“Enticing The Crowd With Music”: Miami Police Charge Rapper With Rioting Offenses

There was rioting in Miami Beach within the previous week as spring breakers vandalized property, blocked roads, and assaulted police. At least five officers were injured. One of the charged was Javon Washington, 30, confronts an array of charges as a consequence of his role in enjoying music and supporting defiance of law enforcement. I have serious reservations about some of these charges, including resisting arrest without violence (that I’ve criticized in the past as dangerously ill-defined as a criminal provision).      On the second night of the 8 pm curfew, authorities faced countless folks partying in the street in South Beach. There were definitely legitimate arrests on that night as individuals destroyed property and attacked police.      But, Washington’s charges appeared based on his playing audio in the spectacle. The charging papers say that he had been”observed playing music by a speaker, so enticing those around to engage in unruly behavior.” He’s accused of”enticing people to mess vehicles” and”causing subjects to make obscene gestures toward officers and taunt officers.”      There appears ample evidence that he had been violating the peace, and violating the noise ordinance. Washington used what is described as a $20 speaker to operate up the crowd and to withstand authorities.      There may also be evident proof of violating the curfew, but the corner of the episode is arguably outside of the curfew area. But, I’m more concerned two of those charges resisting arrest with violence and inciting a riot.      I Won’t repeat my previous objections to the crime of resisting arrest without violence but it is written to allow slight movement to allow for a criminal complaint.      Here is the supply:

843.02 Resisting officer without violence to his or her person.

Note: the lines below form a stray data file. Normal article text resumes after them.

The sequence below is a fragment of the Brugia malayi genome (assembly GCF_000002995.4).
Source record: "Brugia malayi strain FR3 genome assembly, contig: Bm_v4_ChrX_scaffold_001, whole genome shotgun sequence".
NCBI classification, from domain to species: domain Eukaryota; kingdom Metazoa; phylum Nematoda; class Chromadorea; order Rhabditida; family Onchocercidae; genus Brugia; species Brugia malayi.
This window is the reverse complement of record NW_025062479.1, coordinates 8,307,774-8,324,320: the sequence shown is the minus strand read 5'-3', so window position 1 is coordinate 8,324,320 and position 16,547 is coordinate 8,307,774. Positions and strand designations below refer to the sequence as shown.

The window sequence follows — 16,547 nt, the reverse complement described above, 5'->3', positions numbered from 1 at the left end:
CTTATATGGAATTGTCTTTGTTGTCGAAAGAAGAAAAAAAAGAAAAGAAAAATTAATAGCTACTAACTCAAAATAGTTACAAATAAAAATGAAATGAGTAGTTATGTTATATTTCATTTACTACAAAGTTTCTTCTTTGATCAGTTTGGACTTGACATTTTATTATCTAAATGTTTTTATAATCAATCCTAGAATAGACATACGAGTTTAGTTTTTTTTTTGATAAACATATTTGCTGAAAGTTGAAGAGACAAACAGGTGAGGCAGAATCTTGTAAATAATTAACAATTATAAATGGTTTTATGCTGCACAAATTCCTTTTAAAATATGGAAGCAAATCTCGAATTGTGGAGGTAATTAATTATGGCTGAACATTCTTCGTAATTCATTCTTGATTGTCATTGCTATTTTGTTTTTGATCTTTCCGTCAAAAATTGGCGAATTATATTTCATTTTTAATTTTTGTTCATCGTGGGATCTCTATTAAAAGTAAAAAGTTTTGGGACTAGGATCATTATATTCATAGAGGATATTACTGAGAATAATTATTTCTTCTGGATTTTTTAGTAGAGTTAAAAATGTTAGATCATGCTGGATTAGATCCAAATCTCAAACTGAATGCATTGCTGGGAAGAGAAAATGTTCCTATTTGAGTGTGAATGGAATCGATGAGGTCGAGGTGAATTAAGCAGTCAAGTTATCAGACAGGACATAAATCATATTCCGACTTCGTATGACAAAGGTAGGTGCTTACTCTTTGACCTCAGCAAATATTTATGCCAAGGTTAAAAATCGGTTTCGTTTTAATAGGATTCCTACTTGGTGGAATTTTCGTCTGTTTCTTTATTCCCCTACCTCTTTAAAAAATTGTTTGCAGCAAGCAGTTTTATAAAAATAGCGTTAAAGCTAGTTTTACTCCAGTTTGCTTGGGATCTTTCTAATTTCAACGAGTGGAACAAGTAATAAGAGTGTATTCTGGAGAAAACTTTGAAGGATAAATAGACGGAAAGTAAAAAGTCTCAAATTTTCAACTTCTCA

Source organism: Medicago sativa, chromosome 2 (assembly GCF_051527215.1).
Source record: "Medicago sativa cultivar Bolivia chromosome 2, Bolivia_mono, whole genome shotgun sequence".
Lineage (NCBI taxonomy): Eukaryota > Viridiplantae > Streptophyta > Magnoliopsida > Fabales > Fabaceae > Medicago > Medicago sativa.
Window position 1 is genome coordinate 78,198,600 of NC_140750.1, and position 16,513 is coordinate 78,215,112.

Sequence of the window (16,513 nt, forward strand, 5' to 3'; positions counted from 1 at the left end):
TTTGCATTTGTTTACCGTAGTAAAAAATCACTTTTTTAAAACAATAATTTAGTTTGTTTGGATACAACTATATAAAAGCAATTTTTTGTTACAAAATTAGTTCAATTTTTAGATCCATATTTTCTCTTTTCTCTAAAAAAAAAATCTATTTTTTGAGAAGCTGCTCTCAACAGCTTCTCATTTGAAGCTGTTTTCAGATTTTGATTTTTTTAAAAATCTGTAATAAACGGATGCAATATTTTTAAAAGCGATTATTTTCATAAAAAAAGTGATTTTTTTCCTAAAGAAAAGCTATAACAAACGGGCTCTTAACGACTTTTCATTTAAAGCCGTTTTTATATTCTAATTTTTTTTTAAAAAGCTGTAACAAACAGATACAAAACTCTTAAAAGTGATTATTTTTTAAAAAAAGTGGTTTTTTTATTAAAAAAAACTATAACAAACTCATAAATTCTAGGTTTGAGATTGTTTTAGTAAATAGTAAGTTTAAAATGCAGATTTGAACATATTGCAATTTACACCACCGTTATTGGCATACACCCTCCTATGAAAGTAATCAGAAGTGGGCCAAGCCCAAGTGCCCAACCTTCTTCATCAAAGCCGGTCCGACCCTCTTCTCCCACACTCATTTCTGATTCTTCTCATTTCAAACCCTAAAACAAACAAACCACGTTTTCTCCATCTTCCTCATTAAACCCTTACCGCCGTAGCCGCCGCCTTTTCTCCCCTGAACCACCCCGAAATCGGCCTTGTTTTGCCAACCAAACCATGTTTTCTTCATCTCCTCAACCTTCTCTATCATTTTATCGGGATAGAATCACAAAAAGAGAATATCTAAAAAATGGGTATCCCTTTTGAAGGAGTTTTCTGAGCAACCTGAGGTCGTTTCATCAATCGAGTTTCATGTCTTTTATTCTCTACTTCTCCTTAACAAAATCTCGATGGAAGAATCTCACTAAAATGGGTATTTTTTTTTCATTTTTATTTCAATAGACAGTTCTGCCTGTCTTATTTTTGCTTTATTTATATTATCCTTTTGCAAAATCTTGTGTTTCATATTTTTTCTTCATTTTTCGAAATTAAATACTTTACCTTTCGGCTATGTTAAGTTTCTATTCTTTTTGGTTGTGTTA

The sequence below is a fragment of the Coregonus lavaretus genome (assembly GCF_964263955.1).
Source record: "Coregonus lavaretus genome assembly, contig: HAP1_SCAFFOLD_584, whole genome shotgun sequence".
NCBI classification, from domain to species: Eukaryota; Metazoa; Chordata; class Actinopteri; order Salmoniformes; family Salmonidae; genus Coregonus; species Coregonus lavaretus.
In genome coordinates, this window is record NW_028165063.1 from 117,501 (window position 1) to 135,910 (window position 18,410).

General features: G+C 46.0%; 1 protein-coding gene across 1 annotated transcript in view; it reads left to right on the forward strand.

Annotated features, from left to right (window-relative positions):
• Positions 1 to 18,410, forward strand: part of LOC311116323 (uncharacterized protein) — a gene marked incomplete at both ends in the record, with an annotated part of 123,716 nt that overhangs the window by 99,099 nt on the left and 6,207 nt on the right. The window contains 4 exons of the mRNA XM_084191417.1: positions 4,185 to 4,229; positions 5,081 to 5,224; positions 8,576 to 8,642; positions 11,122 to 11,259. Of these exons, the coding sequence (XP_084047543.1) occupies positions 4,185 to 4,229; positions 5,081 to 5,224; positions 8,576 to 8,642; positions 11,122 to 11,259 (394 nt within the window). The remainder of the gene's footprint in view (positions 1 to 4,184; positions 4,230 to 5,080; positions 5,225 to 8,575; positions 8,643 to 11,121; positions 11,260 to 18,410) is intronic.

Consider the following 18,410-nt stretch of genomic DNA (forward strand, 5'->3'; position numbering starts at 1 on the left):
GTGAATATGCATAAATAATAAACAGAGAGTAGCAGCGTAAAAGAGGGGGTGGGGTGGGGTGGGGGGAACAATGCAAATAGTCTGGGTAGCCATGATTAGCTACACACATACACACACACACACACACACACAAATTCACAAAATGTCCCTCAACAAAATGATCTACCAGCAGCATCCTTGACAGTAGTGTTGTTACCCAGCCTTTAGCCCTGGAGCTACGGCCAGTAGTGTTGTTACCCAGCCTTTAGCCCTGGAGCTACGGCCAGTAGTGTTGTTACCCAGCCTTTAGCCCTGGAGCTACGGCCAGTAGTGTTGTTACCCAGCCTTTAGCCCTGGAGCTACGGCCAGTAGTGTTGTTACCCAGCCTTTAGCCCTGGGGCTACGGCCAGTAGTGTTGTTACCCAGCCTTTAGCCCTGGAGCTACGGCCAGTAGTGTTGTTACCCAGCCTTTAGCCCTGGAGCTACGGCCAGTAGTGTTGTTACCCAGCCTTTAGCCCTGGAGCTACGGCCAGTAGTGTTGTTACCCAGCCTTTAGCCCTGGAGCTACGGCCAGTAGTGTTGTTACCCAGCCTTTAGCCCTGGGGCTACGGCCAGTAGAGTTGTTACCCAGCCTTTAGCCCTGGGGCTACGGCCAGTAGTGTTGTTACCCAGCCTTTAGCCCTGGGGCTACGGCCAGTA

Resisting or opposing without violence is remarkably vague and permits for prosecutors to stack on extra charges (which add strain for defendants to accept plea agreements). What makes resisting can allegedly be as small as tensing a arm or moving because restraints are being applied.  That creates a dangerously liquid and subjective basis for criminal complaint, even a misdemeanor.
The most serious complaint is that the third-degree felony which may lead to up to five years . Still, the authorities charges refer ambiguously to”officers observed that the defendant enticing the crowd with audio from speakers.”
Enticing with songs?  That seems a pretty dangerous foundation for a serious criminal offense of rioting.  Washington made this point, however he appeared to confess to breaking curfew in a interview where he announced”I’m sorry for breaking curfew. I didn’t begin no riot. In the endI feel as though someone had to get in trouble and because I had the speaker along with also the huge issues were gonethey locked me up.”
I need to concur with Washington on the grounds of their riot charges. If the authorities have proof of Washington’s rioting, they ought to make this proof. Playing music surely can breach the serenity and gather a crowd. It’s not a component to the crime of rioting within my view.
Here are the provisions:

(1) All persons guilty of a affray shall be guilty of a misdemeanor of the first degree, punishable as provided in s. 775.082 or s. 775.083.
(2) Many persons accountable for a riot, or of inciting or encouraging a riot, will be guilty of a felony of the third degree, punishable as provided in s. 775.082, s. 775.083, or s. 775.084.

–If three or more persons meet with each other to commit a violation of the peace, or to do any other unlawful act, each of them will be guilty of a misdemeanor of the second degree, punishable as provided in s. 775.082 or s. 775.083.

870.03 Riots and routs. –If any men unlawfully assembled demolish, pull down or destroy, or begin to demolish, pull down or destroy, any dwelling house or other building, or some other boat or boat, each of them will be guilty of a felony of the third degree, punishable as provided in s. 775.082, s. 775.083, or s. 775.084.

Section 870.03 utilizes active verbs of demolishing, pulling down or destroying land — not creating circumstances that may or may not lead to rioting.

A similar issue could also be raised in the cases being prepared by the federal government within the January 6th riot at Congress. Federal prosecutors have used lesser charges like trespass for lots of those arrested though some have indicated an collection of sedition prices are coming.